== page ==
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Thursday, October 6, 2022
SOFIA, Apr 15 2008 (IPS) - Bulgarian minister of interior Roumen Petkov announced his resignation Sunday, in the midst of a row about connections between high-level Bulgarian officials – especially from the Ministry of Interior – and corrupt businessmen linked to organised crime.
At the end of March, the chief directorate for combating organised crime (CDCOC) – a branch of the Ministry of Interior – revealed that several officials from the ministry, including the minister himself, had had contacts with controversial businessmen currently under investigation.
In his defence, Petkov claimed that he had only met with the individuals under suspicion in order to further the investigations. “Usually, they called me,” the minister said. “The topics were vague enough and had nothing to do with the work of the ministry. They found my number and they telephoned me.” Not talking to the callers, Petkov added, would have raised their suspicions and jeopardised the investigations.
Several other senior officials from the Ministry of Interior were accused of malfeasance. On Mar. 18, Ivan Ivanov, deputy head of CDCOC, was charged with leaking confidential information. On Mar. 25, Ilia Iliev, chief secretary of the Ministry of Interior, was arrested for his responsibility in granting documents to a Serbian mobster to travel within the European Union (EU).
The row surrounding the Ministry of Interior was accentuated by two assassinations in capital Sofia. On Apr. 6, Borislav Georgiev, the chief executive of energy company Atomenergoremont, was shot dead on the stairs of his apartment building in Lyulin neighbourhood. The next day, Georgi Stoev, a low-ranking mafia member and author of several books documenting his life as a gangster, was assassinated in front of the Pliska hotel, at one of the busier bus stops in the city.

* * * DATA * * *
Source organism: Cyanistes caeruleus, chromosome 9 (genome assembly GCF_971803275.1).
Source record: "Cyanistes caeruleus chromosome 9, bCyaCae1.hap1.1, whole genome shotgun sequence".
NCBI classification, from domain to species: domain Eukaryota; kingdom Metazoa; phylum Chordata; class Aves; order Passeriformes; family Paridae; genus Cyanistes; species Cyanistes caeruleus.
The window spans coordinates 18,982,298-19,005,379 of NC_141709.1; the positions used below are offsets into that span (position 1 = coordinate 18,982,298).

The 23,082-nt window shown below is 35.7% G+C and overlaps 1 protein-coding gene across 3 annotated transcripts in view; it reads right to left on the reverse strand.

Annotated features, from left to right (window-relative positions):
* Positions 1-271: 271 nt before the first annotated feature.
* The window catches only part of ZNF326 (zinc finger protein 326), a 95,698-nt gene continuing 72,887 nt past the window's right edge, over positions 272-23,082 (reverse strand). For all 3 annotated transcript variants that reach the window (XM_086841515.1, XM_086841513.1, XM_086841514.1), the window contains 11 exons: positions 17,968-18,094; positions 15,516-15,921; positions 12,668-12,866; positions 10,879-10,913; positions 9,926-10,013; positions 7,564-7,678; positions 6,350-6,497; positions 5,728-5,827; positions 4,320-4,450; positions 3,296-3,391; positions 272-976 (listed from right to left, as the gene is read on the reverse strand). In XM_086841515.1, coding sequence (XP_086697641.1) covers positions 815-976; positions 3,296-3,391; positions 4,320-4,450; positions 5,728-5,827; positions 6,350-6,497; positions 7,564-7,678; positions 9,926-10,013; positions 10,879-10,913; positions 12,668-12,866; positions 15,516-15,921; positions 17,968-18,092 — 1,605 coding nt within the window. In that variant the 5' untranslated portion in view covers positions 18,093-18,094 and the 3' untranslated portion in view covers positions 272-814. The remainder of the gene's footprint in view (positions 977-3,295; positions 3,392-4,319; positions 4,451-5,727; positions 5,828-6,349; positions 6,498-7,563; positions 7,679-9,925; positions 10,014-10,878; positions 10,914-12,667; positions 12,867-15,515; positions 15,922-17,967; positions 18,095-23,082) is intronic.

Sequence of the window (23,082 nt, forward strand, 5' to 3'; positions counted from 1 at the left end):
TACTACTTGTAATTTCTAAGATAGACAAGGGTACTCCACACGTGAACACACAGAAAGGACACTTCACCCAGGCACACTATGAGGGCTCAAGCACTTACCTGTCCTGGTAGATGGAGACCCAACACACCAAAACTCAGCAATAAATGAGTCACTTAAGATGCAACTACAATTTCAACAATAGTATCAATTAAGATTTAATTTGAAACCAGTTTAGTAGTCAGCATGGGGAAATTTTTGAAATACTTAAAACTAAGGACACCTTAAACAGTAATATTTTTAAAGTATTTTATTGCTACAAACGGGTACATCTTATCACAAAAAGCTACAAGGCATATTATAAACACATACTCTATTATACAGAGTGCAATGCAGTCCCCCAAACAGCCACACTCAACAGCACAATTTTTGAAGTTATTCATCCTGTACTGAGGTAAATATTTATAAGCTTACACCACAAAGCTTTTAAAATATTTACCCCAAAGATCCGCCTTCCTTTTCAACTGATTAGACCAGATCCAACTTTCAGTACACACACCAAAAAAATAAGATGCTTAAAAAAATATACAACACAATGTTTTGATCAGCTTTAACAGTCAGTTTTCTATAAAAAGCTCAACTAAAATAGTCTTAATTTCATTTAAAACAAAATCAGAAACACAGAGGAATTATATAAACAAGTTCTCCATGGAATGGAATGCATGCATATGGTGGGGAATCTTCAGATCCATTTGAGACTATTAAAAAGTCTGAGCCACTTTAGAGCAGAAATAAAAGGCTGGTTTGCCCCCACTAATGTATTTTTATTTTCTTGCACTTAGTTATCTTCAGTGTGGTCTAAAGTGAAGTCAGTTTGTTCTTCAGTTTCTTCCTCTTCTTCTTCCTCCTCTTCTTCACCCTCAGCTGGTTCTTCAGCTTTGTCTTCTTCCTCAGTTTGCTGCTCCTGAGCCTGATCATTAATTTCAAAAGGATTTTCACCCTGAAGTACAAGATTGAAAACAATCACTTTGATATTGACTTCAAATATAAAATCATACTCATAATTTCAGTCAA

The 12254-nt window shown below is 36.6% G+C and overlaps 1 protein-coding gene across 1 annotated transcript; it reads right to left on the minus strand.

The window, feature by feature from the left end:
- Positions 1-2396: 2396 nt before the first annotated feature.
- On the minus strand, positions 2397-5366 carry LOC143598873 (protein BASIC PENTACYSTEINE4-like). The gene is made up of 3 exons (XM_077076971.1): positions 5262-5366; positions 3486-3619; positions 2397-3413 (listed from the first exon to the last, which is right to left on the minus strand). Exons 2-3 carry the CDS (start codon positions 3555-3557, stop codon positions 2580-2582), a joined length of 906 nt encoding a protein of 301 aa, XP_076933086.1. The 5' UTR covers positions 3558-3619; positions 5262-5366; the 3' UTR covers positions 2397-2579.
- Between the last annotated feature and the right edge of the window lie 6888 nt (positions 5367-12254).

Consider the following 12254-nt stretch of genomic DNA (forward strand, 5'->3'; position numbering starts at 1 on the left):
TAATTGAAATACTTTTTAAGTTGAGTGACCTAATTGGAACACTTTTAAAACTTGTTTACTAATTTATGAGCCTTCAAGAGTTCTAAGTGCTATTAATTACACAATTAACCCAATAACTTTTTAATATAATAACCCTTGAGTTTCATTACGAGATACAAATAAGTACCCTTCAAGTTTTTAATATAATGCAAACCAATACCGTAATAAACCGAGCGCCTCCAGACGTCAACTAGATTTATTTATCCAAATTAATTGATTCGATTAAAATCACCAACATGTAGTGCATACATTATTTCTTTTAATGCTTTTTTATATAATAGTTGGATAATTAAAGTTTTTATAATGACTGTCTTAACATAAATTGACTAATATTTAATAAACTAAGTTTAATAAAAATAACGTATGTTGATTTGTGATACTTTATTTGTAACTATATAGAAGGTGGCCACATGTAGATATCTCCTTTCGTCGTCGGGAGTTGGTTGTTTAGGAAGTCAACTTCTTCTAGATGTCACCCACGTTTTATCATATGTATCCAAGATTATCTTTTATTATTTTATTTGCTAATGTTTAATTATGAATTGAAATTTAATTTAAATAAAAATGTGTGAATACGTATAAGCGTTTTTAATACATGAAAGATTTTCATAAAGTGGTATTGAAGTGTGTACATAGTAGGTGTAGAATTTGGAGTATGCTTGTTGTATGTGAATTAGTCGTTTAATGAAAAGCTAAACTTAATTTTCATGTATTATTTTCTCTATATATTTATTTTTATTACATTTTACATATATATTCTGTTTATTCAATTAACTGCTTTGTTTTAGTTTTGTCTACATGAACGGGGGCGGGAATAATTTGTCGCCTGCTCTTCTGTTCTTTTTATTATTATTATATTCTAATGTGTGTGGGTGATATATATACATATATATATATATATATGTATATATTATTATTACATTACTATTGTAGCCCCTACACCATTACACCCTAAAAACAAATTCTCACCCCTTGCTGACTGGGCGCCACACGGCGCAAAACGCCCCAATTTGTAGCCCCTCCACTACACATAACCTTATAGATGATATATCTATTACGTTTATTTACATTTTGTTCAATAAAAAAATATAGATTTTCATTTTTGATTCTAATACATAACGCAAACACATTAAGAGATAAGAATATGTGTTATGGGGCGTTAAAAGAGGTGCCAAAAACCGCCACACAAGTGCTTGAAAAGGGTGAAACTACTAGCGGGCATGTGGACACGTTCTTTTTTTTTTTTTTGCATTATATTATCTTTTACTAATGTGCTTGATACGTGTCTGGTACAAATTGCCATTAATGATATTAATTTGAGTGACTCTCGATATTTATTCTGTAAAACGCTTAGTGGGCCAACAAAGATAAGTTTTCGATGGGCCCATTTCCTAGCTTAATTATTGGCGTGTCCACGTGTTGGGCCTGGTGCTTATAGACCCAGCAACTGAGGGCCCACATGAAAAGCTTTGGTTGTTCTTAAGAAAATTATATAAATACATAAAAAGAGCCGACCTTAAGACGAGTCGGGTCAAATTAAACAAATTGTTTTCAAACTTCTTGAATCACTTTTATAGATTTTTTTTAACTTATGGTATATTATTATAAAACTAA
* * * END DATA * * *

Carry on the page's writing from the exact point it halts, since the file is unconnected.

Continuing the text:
Since 2000, around 150 assassinations have taken place on the streets of Bulgarian cities. To date, only one organised crime boss has been arrested. No senior official has been convicted of corruption. In May 2007, Roumen Ovcharov, then minister of economy, resigned after being accused of accepting bribes and trying to influence investigations.
High-level corruption and organised crime represent one of the country’s most serious problems, standing in the way of important judicial and economic reforms. When Bulgaria joined the EU Jan. 1, 2007, the European Commission (EC) reserved the right to invoke a safeguard clause on justice meaning that, if not enough progress is made in this field, European funds can be halted and basic freedoms and rights granted to EU citizens can be denied to Bulgarians.
Commentators say that the EC may bring up the safeguard clause in its June 2008 report on Bulgaria.
This week, the Commission is sending experts to Bulgaria to assist with implementing the action plan on fighting crime and corruption set out by the EC in its interim report of Feb. 4 this year, EC spokesperson Mark Gray told IPS. However, Gray said, “ultimately, it is for the Bulgarian government to take the measures it needs to do to honour the commitments made at the time of accession to the EU.”